Finding skilled labor is a problem across the construction industry, but according to the Associated General Contractors of America’s (AGC) 2022 Workforce Survey, 79% of firms are having trouble finding electricians.
One reason is because electricians are so vital, and the job requires experience in the trades. Respondents reported on the reasons why they could not fill these positions, and first among them (77%) was that available candidates are not qualified. Other reasons include employees needing flexible work options and having trouble acquiring reliable rides to and from work.
Pipe layers (89%), truck drivers (86%), carpenters (85%) and iron workers (85%) led the hourly positions most respondents had problems filling.
Jobs related to electrical construction also made the list. In terms of how many salaried positions respondents are finding it difficult to fill, 77% of firms responded that they struggle to find estimating professionals. About 51% mentioned having a hard time finding safety professionals, 81% said project managers/supervisors and 66% mentioned BIM personnel jobs were challenging to fill.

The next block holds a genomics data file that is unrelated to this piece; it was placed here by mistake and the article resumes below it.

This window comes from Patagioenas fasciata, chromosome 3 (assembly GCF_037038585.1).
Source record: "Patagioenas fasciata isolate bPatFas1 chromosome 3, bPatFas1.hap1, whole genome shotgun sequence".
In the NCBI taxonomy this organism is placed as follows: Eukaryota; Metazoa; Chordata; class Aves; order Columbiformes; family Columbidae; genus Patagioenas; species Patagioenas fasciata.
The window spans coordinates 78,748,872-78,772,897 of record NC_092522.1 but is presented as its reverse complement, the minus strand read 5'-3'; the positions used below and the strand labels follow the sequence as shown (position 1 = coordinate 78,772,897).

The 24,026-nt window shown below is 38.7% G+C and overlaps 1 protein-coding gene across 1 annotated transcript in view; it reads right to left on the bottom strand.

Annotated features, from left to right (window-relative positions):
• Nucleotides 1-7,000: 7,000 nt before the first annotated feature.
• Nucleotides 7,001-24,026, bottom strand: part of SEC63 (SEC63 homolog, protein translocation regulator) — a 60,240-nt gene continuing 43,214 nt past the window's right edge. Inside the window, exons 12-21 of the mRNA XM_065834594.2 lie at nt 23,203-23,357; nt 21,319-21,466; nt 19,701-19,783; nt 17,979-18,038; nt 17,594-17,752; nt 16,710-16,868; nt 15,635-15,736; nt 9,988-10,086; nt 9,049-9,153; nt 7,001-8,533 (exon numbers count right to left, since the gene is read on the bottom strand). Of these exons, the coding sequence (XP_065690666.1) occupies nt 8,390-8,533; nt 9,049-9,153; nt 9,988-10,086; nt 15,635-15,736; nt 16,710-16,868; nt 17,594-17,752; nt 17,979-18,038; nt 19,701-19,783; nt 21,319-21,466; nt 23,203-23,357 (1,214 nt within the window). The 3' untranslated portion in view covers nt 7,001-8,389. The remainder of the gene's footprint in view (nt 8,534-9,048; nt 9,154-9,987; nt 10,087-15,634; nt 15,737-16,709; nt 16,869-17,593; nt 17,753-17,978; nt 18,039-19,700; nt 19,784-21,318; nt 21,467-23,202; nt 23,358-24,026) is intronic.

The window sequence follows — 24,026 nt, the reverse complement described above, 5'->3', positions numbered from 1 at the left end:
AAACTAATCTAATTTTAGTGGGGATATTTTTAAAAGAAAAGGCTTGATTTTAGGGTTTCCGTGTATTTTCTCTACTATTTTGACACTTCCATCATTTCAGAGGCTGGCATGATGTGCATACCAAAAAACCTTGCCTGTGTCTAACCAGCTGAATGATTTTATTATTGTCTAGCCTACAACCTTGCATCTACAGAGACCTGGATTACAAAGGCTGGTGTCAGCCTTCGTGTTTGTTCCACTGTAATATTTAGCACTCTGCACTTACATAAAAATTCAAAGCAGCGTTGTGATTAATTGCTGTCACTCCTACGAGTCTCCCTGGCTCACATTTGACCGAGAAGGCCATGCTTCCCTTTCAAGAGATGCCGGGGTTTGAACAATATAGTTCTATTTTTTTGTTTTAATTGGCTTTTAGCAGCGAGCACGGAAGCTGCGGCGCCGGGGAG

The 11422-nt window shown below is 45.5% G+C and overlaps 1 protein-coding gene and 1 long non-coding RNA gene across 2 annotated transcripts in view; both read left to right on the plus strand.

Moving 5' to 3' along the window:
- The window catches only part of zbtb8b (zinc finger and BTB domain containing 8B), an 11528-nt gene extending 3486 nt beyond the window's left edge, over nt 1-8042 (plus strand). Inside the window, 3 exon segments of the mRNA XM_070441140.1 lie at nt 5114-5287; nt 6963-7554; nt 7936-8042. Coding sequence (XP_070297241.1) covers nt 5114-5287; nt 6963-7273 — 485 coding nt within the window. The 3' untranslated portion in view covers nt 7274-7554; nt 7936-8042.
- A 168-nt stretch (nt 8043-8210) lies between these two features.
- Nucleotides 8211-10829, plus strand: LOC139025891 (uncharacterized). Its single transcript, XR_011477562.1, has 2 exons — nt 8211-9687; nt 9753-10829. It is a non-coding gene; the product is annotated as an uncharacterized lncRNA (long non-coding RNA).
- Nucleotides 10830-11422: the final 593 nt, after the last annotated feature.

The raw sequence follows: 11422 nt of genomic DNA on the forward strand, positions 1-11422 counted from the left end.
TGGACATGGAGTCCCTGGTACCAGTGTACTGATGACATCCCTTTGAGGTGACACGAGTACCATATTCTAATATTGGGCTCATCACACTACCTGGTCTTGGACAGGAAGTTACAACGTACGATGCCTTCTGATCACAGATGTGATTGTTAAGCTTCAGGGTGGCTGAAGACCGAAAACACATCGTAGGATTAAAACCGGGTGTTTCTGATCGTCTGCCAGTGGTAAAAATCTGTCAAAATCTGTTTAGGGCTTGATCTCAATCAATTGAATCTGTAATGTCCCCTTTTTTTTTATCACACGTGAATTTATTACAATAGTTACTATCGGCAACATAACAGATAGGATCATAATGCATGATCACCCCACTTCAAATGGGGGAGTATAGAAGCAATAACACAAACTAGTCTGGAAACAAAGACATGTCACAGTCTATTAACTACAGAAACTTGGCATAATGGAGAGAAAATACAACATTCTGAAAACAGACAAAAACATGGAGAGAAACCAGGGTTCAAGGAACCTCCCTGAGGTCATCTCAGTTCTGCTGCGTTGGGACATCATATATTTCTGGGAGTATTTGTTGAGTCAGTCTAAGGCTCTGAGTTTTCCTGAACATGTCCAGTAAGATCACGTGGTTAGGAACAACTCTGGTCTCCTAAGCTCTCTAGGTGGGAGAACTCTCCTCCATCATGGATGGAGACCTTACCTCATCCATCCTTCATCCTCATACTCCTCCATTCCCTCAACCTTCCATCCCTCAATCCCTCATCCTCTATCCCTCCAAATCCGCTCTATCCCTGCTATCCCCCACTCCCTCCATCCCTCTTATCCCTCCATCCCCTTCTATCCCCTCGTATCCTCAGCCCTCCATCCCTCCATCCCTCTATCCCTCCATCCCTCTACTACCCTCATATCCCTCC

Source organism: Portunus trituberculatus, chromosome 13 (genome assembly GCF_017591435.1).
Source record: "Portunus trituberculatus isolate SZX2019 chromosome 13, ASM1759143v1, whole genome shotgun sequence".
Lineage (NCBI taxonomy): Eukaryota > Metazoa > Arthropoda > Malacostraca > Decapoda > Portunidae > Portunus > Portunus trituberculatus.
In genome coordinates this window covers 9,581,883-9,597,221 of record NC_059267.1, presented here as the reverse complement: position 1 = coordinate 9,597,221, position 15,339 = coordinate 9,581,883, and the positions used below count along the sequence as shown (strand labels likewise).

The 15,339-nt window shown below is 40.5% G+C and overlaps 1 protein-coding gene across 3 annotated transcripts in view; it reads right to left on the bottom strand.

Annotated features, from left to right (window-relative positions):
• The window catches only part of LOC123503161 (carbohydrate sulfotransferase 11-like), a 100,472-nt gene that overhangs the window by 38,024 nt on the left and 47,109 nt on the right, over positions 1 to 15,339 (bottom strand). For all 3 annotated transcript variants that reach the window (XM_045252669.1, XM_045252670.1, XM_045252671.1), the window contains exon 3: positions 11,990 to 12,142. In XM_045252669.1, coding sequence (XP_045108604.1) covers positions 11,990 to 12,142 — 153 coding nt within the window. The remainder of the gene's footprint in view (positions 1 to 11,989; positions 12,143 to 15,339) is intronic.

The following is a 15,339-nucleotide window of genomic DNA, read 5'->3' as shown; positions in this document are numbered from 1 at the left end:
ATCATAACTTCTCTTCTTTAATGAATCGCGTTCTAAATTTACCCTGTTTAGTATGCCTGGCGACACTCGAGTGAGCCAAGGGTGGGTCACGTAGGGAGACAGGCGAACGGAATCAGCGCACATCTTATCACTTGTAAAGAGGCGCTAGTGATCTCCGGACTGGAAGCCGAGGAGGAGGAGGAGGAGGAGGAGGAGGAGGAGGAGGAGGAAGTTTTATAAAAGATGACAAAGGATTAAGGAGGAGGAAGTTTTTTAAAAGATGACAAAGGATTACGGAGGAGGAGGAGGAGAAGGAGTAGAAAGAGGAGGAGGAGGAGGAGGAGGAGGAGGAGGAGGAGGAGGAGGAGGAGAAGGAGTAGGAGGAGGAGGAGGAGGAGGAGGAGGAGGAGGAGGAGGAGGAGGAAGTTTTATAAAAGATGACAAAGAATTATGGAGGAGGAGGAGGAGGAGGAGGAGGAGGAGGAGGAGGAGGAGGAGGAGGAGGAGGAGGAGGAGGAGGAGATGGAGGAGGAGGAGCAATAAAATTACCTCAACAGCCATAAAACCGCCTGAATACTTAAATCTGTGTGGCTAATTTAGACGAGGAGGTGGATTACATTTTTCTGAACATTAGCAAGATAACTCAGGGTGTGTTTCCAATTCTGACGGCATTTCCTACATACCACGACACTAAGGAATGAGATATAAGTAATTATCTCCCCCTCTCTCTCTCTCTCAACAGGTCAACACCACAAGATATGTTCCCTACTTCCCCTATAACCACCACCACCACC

To fix this problem, AGC also asked what respondents did to beef up their workforce development initiatives. These included engaging with a career-building program (51%), adding online strategies to connect with younger applicants and engaging with a government workforce development or unemployment agency (28%).
Respondents also answered questions about effects on project completion times and rising material costs on their companies. Delays due to longer lead times or shortages of materials (82%) won the top spot for hindering completion time, while a shortage of workers (66%) and delivery delays (64%) were the next-highest reported issues.
Rising materials costs also affected projects for respondents, with 70% reporting they have passed on some or all additional costs. Thirty-nine percent of people said they were trying to pass on some or all their additional costs, and 39% said they changed suppliers or specifications.
About The Author
Holly SauerAssociate Editor
Holly Sauer is Electrical Contractor magazine's associate editor. Reach her at [email protected]